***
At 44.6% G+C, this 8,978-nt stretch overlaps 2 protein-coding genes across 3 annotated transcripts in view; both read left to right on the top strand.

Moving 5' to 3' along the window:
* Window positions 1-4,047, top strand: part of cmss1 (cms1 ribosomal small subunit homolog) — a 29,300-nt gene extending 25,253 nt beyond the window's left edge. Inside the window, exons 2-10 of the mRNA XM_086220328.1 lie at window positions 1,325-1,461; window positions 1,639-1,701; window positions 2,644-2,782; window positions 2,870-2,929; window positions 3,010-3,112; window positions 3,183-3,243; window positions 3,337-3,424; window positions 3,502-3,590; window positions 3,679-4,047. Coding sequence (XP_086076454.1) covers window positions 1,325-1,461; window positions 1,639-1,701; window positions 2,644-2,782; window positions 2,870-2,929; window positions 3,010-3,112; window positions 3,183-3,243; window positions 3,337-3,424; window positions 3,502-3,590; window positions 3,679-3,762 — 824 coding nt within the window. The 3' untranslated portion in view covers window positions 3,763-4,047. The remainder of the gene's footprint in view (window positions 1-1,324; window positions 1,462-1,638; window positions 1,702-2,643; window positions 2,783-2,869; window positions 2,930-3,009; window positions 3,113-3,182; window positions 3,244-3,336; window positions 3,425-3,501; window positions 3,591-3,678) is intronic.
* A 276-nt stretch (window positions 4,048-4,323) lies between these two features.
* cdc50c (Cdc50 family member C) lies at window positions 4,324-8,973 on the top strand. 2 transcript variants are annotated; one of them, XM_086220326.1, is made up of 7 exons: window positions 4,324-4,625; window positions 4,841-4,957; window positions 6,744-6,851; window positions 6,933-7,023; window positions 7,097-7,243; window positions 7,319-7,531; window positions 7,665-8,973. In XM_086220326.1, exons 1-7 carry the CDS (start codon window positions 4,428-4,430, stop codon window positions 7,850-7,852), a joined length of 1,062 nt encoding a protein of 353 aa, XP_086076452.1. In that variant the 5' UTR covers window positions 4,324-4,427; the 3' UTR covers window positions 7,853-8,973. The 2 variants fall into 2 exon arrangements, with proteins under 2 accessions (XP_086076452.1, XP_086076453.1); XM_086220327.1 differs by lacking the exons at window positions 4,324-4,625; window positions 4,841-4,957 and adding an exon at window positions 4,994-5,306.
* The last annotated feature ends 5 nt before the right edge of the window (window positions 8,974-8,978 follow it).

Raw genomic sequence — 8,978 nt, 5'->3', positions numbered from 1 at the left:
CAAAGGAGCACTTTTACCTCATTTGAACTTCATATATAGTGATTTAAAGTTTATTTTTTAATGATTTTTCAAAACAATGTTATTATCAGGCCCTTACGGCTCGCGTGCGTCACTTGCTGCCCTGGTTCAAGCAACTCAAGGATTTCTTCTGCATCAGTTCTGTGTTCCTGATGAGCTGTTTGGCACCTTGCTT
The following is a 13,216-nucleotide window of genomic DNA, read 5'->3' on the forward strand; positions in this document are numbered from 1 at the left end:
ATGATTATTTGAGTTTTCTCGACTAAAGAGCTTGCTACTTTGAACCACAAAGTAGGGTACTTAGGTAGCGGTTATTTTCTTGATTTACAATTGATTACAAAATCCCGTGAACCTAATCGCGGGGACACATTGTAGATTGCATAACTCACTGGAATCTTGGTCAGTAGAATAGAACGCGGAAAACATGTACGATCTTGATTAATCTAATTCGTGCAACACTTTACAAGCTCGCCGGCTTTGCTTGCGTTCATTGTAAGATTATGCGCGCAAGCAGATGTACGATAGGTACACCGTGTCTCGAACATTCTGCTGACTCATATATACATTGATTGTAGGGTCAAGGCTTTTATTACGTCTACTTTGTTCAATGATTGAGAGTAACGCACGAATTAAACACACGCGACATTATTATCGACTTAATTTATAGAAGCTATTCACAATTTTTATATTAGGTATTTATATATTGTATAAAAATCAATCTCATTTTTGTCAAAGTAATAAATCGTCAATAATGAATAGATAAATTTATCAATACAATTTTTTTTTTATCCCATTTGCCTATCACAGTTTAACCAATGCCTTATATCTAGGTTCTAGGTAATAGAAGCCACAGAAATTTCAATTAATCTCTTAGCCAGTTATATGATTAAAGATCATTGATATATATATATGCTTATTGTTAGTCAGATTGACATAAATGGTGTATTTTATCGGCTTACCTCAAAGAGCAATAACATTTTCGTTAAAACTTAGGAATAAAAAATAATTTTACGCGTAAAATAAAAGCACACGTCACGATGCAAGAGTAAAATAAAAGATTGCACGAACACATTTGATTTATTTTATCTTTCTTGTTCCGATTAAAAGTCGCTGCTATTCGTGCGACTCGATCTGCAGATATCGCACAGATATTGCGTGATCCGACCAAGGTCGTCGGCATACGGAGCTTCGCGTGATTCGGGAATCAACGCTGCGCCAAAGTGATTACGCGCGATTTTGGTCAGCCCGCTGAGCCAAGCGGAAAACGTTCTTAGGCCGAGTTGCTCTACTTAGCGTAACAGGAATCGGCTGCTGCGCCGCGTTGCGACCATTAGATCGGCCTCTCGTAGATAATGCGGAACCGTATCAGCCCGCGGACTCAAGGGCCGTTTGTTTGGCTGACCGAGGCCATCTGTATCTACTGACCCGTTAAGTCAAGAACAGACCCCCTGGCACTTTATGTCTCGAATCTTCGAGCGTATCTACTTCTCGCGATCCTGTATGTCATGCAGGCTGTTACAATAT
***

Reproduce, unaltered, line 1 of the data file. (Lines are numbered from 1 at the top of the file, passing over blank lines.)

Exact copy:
At 44.6% G+C, this 8,978-nt stretch overlaps 2 protein-coding genes across 3 annotated transcripts in view; both read left to right on the top strand.